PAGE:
Tuesday, March 26, 2019

Guest Blogger Series: Arturo Vargas “Latinos and Voting Rights: The Legacy of Martin Luther King, Jr.”

“Give us the ballot”.

Those were the words uttered by Martin Luther King Jr. in his first address on the steps of the Lincoln Memorial on May 17, 1957.

Years later, King’s legacy lives on, both through the lives of those he touched and the many changes he helped to institute in our nation’s history.  One of his greatest legacies is the Voting Rights Act of 1965.

Enacted by Congress to prevent the voting rights of African Americans from being diminished by unfair practices like polling taxes and literacy tests, the Voting Rights Act was amended in 1975 to provide protections for all “language minority” groups, including Latinos.

Nearly 50 years after its passage, we continue to carry on King’s work, working to ensure that all U.S. citizens, regardless of race or linguistic ability, are able to fully exercise their fundamental right to participate in the electoral process of this great nation.

In recent years, many new threats to this cornerstone of our democracy have emerged, making the battle to safeguard the voting rights of Latinos and all minority groups more important than ever.

In 2011, eight states passed restrictive laws requiring voters to show photo identification before casting ballots.  Of these states, three states went even farther, imposing additional burdensome proof of citizenship requirements on its voters.  Historically, these types of requirements have posed significant obstacles for many of our nation’s most vulnerable populations, including elderly, low-income and Latino voters.

In other areas of the country, the redistricting process has emerged as a serious threat to the strength of the electoral voice of Latino voters.  In Los Angeles County, a place with a history of sustained discrimination against the Latino community and persistent barriers to Latino political participation, the Board of Supervisors has once again failed to approve a plan that would provide fair representation for Latinos.

In Texas, a state that gained four Congressional seats largely as a result of the growth of the Latino population, the state legislature enacted maps that did not adequately reflect this growth by providing Latino voters with the opportunity to cast ballots in districts that would allow them to elect the political leaders of their choice.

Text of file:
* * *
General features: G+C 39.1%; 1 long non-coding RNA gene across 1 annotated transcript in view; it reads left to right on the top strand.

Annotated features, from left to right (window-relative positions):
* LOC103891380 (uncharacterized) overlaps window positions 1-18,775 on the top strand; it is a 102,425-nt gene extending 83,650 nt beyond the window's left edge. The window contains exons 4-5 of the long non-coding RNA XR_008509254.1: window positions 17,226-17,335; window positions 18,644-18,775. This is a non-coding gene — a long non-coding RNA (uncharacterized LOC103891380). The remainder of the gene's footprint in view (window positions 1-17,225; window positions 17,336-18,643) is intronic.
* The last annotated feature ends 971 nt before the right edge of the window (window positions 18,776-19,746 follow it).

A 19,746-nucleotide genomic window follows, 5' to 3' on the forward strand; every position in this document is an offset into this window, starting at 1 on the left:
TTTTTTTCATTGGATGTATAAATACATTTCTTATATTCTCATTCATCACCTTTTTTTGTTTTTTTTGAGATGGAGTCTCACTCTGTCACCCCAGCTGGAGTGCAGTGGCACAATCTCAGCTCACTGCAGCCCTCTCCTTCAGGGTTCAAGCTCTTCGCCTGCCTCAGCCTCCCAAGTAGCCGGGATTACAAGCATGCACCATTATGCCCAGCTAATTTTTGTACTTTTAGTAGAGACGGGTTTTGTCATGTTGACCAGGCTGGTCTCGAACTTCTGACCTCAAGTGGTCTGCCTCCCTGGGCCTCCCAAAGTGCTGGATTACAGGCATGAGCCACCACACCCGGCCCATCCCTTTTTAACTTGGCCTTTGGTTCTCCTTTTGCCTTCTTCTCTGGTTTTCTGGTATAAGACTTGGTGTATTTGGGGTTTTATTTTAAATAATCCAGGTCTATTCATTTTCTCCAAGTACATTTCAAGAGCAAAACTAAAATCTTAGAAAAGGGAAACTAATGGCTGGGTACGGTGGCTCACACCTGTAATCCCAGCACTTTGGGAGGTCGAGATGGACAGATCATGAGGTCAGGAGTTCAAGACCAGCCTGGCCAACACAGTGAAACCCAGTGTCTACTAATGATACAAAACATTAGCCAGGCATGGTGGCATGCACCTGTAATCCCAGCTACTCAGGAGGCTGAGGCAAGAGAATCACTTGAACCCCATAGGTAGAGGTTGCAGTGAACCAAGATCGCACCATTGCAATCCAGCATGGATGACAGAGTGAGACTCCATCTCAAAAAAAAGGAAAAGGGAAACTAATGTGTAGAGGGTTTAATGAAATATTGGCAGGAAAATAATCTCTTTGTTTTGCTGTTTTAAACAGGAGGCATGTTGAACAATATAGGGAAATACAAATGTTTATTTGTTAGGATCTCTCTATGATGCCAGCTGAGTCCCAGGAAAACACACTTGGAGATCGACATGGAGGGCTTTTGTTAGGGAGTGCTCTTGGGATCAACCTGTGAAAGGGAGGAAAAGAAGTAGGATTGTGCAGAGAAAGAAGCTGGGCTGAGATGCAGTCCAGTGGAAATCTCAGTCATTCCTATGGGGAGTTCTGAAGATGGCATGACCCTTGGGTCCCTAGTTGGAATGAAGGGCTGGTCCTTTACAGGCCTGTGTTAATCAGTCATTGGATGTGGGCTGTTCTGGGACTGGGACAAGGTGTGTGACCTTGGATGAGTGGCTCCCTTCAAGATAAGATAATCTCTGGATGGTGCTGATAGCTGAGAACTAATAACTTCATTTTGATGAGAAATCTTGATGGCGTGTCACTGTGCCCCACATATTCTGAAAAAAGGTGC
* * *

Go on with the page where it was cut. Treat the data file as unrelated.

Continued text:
Fortunately for Latinos, the Voting Rights Act has become a critical tool in helping us combat the implementation of measures that aim to thwart the electoral power of Latino and minority voters. In its court challenge to the Texas redistricting plan, the Department of Justice cited the Act, arguing that the maps would result in a diminished ability of minority voters to elect the candidates of their choice.

With 2010 Census data showing Latinos now number more than 50 million in the country today, it’s unlikely that we’ll see these threats cease anytime soon.  Heading into the 2012 election, the Voting Rights Act will continue to be a vital component in the fight to eliminate unfair political barriers to Latino participation in the electoral process.

Our organization, the National Association of Latino Elected and Appointed Officials (NALEO) Educational Fund, will continue to monitor these developments and carry on the legacy left by King through our efforts to ensure that Latino voters are able to fully participate in our nation’s democracy in 2012 and beyond.

What else can our community do to honor the life and legacy of Martin Luther King Jr. this year? Well, the answer to that is simple.

We can cast our ballots on November 6th.

Arturo Vargas is the Executive Director of the National Association of Latino Elected and Appointed Officials (NALEO) Educational Fund.  The organization is the nation’s leading non-partisan, non-profit organization that facilitates full Latino participation in the American political process, from citizenship to public service.

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